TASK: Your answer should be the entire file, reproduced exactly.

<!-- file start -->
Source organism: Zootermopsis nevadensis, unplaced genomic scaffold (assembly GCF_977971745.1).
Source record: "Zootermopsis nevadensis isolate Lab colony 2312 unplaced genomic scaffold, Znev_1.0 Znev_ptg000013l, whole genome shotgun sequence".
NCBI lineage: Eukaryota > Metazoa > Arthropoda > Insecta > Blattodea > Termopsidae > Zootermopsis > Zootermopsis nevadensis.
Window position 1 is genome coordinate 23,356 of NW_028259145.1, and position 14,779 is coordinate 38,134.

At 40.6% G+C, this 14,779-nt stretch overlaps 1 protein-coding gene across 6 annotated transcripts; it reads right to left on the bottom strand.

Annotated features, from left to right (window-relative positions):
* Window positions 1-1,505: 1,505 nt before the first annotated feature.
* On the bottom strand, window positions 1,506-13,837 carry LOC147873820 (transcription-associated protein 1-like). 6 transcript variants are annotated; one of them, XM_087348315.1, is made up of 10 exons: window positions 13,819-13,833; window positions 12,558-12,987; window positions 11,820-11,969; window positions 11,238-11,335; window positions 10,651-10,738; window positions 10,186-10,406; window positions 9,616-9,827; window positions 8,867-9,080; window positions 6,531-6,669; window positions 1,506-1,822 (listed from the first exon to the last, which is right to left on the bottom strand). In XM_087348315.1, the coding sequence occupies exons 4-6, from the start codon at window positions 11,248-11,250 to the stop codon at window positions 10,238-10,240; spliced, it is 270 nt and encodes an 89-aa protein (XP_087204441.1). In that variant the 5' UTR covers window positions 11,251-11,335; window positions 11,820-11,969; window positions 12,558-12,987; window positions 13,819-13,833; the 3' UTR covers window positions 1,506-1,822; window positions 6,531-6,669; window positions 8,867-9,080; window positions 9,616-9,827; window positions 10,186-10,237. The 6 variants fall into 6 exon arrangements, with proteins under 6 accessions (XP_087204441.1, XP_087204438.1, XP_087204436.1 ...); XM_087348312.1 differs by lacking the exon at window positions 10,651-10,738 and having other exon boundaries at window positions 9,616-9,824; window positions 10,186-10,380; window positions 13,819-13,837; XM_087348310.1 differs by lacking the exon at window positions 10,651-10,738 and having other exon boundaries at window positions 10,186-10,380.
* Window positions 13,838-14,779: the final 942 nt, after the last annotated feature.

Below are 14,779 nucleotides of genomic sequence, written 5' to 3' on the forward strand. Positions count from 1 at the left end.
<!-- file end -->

Source organism: Zootermopsis nevadensis, unplaced genomic scaffold (assembly GCF_977971745.1).
Source record: "Zootermopsis nevadensis isolate Lab colony 2312 unplaced genomic scaffold, Znev_1.0 Znev_ptg000013l, whole genome shotgun sequence".
NCBI lineage: Eukaryota > Metazoa > Arthropoda > Insecta > Blattodea > Termopsidae > Zootermopsis > Zootermopsis nevadensis.
Window position 1 is genome coordinate 23,356 of NW_028259145.1, and position 14,779 is coordinate 38,134.

At 40.6% G+C, this 14,779-nt stretch overlaps 1 protein-coding gene across 6 annotated transcripts; it reads right to left on the bottom strand.

Annotated features, from left to right (window-relative positions):
* Window positions 1-1,505: 1,505 nt before the first annotated feature.
* On the bottom strand, window positions 1,506-13,837 carry LOC147873820 (transcription-associated protein 1-like). 6 transcript variants are annotated; one of them, XM_087348315.1, is made up of 10 exons: window positions 13,819-13,833; window positions 12,558-12,987; window positions 11,820-11,969; window positions 11,238-11,335; window positions 10,651-10,738; window positions 10,186-10,406; window positions 9,616-9,827; window positions 8,867-9,080; window positions 6,531-6,669; window positions 1,506-1,822 (listed from the first exon to the last, which is right to left on the bottom strand). In XM_087348315.1, the coding sequence occupies exons 4-6, from the start codon at window positions 11,248-11,250 to the stop codon at window positions 10,238-10,240; spliced, it is 270 nt and encodes an 89-aa protein (XP_087204441.1). In that variant the 5' UTR covers window positions 11,251-11,335; window positions 11,820-11,969; window positions 12,558-12,987; window positions 13,819-13,833; the 3' UTR covers window positions 1,506-1,822; window positions 6,531-6,669; window positions 8,867-9,080; window positions 9,616-9,827; window positions 10,186-10,237. The 6 variants fall into 6 exon arrangements, with proteins under 6 accessions (XP_087204441.1, XP_087204438.1, XP_087204436.1 ...); XM_087348312.1 differs by lacking the exon at window positions 10,651-10,738 and having other exon boundaries at window positions 9,616-9,824; window positions 10,186-10,380; window positions 13,819-13,837; XM_087348310.1 differs by lacking the exon at window positions 10,651-10,738 and having other exon boundaries at window positions 10,186-10,380.
* Window positions 13,838-14,779: the final 942 nt, after the last annotated feature.

Below are 14,779 nucleotides of genomic sequence, written 5' to 3' on the forward strand. Positions count from 1 at the left end.